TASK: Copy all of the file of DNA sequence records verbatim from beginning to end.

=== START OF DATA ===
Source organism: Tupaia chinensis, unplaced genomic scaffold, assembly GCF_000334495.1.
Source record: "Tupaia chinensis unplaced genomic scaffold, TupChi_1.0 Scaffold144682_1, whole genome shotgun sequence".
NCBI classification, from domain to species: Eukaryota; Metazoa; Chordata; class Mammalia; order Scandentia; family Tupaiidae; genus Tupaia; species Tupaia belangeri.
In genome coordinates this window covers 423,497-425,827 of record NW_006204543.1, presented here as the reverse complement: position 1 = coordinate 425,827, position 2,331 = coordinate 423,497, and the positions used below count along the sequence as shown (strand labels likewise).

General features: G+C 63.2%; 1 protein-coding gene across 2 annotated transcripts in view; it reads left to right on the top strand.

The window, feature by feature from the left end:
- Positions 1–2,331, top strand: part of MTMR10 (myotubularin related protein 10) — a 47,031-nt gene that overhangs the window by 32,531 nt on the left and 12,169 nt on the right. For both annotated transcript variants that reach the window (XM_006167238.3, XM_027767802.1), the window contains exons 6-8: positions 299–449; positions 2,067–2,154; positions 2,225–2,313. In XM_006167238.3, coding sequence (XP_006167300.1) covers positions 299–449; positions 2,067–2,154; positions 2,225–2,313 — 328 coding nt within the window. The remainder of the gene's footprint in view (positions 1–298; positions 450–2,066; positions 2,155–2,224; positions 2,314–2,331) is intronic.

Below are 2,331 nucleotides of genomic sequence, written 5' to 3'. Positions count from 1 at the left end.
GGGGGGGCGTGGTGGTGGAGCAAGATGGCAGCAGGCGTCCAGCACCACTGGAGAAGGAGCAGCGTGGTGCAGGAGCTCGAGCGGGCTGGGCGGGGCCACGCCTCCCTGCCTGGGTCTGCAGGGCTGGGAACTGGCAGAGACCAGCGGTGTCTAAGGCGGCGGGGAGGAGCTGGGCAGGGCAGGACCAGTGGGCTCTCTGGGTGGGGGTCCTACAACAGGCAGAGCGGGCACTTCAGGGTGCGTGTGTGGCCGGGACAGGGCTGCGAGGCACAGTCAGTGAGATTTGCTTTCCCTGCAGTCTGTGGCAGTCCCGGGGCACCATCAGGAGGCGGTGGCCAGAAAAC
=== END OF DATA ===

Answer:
Source organism: Tupaia chinensis, unplaced genomic scaffold, assembly GCF_000334495.1.
Source record: "Tupaia chinensis unplaced genomic scaffold, TupChi_1.0 Scaffold144682_1, whole genome shotgun sequence".
NCBI classification, from domain to species: Eukaryota; Metazoa; Chordata; class Mammalia; order Scandentia; family Tupaiidae; genus Tupaia; species Tupaia belangeri.
In genome coordinates this window covers 423,497-425,827 of record NW_006204543.1, presented here as the reverse complement: position 1 = coordinate 425,827, position 2,331 = coordinate 423,497, and the positions used below count along the sequence as shown (strand labels likewise).

General features: G+C 63.2%; 1 protein-coding gene across 2 annotated transcripts in view; it reads left to right on the top strand.

The window, feature by feature from the left end:
- Positions 1–2,331, top strand: part of MTMR10 (myotubularin related protein 10) — a 47,031-nt gene that overhangs the window by 32,531 nt on the left and 12,169 nt on the right. For both annotated transcript variants that reach the window (XM_006167238.3, XM_027767802.1), the window contains exons 6-8: positions 299–449; positions 2,067–2,154; positions 2,225–2,313. In XM_006167238.3, coding sequence (XP_006167300.1) covers positions 299–449; positions 2,067–2,154; positions 2,225–2,313 — 328 coding nt within the window. The remainder of the gene's footprint in view (positions 1–298; positions 450–2,066; positions 2,155–2,224; positions 2,314–2,331) is intronic.

Below are 2,331 nucleotides of genomic sequence, written 5' to 3'. Positions count from 1 at the left end.
GGGGGGGCGTGGTGGTGGAGCAAGATGGCAGCAGGCGTCCAGCACCACTGGAGAAGGAGCAGCGTGGTGCAGGAGCTCGAGCGGGCTGGGCGGGGCCACGCCTCCCTGCCTGGGTCTGCAGGGCTGGGAACTGGCAGAGACCAGCGGTGTCTAAGGCGGCGGGGAGGAGCTGGGCAGGGCAGGACCAGTGGGCTCTCTGGGTGGGGGTCCTACAACAGGCAGAGCGGGCACTTCAGGGTGCGTGTGTGGCCGGGACAGGGCTGCGAGGCACAGTCAGTGAGATTTGCTTTCCCTGCAGTCTGTGGCAGTCCCGGGGCACCATCAGGAGGCGGTGGCCAGAAAAC